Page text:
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What’s At Stake in Monsanto’s Latest Legal Headache

Last month, the Public Patent Foundation (PPF) asked the Supreme Court to hear its case challenging the validity of Monsanto’s seed patents.  If this narrative sounds familiar, that’s because it is; the case again pits the PPF and farmers against the biotech giant much like the Supreme Court case last term, Bowman v. Monsanto. While Bowman addressed critical issues of patent law raised by the self-replicating nature of transgenic seeds, the current petition in Organic Seed Growers and Trade Association et. al. v. Monsanto Company (OSGATA v. Monsanto) presents a relatively mundane issue of standing particular to these litigants.  Though the chances the Court hears the case are slim, the continued litigation is certainly a savvy part of the strategy by both the Public Patent Foundation and the organic food movement to fan public animosity towards Monsanto, biotechnology patents, and discredit the safety and public benefit of genetically modified crops.

The Case History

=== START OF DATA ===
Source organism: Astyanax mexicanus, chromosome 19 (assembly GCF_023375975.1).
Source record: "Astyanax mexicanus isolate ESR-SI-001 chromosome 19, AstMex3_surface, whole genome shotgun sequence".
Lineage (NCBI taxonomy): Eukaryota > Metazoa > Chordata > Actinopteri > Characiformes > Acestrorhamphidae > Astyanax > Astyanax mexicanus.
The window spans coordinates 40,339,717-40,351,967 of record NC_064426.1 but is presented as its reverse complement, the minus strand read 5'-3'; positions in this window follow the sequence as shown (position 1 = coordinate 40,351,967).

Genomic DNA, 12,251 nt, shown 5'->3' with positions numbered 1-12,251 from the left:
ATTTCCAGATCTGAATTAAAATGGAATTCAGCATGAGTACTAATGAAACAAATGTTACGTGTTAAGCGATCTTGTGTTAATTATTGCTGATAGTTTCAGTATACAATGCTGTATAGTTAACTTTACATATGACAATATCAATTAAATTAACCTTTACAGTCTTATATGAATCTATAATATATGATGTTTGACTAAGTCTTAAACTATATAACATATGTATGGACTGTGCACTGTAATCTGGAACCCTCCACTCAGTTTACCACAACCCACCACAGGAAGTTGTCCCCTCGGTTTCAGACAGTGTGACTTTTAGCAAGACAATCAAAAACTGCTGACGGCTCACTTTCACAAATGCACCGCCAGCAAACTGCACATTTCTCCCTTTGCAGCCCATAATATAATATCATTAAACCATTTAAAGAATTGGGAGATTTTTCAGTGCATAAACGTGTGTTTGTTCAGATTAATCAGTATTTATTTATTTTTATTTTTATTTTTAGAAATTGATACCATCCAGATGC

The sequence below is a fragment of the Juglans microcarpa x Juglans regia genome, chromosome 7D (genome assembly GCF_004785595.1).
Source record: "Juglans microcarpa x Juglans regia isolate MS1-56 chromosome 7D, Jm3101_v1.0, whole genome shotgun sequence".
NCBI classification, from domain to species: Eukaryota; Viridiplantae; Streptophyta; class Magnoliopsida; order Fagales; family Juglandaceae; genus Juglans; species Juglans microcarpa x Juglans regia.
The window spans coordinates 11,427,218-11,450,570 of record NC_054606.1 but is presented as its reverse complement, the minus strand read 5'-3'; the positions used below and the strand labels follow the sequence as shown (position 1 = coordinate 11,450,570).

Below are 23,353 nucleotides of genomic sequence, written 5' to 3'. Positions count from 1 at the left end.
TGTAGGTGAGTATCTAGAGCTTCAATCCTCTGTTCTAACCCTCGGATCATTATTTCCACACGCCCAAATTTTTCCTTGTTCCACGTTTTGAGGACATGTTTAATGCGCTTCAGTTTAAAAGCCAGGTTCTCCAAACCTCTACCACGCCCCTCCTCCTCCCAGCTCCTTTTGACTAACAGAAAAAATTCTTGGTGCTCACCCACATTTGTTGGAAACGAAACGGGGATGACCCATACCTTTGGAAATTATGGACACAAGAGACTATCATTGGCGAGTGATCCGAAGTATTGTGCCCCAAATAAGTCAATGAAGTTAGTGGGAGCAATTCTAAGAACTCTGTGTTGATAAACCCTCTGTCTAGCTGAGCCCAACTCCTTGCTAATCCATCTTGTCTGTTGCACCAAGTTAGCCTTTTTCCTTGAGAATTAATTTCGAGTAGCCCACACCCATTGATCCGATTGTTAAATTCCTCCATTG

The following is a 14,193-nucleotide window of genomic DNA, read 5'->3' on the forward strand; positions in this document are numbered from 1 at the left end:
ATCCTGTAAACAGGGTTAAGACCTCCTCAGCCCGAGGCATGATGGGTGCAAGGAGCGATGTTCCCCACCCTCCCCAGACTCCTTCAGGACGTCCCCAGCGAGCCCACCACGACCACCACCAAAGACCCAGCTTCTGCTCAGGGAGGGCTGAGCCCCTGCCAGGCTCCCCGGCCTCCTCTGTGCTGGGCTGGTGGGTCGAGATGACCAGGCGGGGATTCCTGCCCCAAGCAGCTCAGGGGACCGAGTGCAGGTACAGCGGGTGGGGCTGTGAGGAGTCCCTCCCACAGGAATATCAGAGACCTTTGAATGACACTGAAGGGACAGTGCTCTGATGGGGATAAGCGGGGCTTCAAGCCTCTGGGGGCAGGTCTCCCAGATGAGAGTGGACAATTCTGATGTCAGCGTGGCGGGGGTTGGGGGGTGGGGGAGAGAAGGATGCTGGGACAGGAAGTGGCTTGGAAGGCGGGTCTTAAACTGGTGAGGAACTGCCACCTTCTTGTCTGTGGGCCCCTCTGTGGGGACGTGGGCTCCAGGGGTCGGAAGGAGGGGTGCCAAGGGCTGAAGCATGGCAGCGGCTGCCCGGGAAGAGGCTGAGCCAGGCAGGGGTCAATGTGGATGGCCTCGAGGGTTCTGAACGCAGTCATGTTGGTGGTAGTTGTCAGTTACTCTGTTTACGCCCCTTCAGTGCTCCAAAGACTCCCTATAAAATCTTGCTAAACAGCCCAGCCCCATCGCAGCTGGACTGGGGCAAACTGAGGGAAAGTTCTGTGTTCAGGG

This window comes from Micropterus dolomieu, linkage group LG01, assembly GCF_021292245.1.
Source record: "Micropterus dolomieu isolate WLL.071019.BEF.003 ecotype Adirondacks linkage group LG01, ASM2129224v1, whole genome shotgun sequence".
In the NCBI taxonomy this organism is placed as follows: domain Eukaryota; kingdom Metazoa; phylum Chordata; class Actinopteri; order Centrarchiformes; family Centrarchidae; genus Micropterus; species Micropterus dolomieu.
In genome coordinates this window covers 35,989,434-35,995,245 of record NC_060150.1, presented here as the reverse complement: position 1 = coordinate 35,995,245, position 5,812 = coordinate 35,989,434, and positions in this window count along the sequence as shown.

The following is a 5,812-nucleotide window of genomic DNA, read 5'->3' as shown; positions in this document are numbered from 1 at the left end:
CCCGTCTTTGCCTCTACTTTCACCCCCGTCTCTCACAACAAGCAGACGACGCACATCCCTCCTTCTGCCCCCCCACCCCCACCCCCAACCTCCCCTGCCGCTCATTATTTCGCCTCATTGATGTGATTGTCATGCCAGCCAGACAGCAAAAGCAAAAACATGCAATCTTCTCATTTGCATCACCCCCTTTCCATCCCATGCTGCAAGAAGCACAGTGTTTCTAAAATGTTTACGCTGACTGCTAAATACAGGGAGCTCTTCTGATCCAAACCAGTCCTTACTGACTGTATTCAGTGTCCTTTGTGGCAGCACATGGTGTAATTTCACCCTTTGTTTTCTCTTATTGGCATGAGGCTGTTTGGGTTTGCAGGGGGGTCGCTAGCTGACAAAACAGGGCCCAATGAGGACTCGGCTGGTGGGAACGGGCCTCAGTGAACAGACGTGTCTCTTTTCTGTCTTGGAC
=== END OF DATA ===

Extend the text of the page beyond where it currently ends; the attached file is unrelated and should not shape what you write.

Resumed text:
The plaintiffs in OSGATA v. Monsanto are a group of farmers, seed businesses, and other organizations engaged in organic and non-organic farming, but united in their determination to avoid the use of transgenic seeds and specifically the “Round-up Ready” seeds covered by numerous Monsanto patents.  Fearing Monsanto’s “aggressive” pursuit of patent infringers, the plaintiffs preemptively sued Monsanto to protect themselves from any inadvertent infringement of Monsanto’s patents should their seeds and crops become contaminated by Round-up Ready seeds. Even Monsanto concedes that some contamination through cross-pollination is inevitable. Accordingly, plaintiffs filed a complaint in March of 2011 in the Southern District of New York seeking a declaratory judgment to invalidate twenty three of Monsanto’s patents, which they alleged were preventing them from growing a variety of crops due to the fear of being sued by Monsanto for the discovery of contaminated seeds or crops.  According to court filings, the plaintiffs followed the complaint with a letter to Monsanto asking for a written covenant not to sue should any contamination be discovered in the future.  Monsanto refused the request and cited its own published policy to never “exercise its patent rights where trace amounts of our patented seeds or traits are present in farmer’s fields as a result of inadvertent means.”  Judge Buchwald sided with Monsanto and dismissed the case for lack of controversy and further added that the plaintiffs’ request for a covenant was “clearly intended to be used as a prop in this litigation.”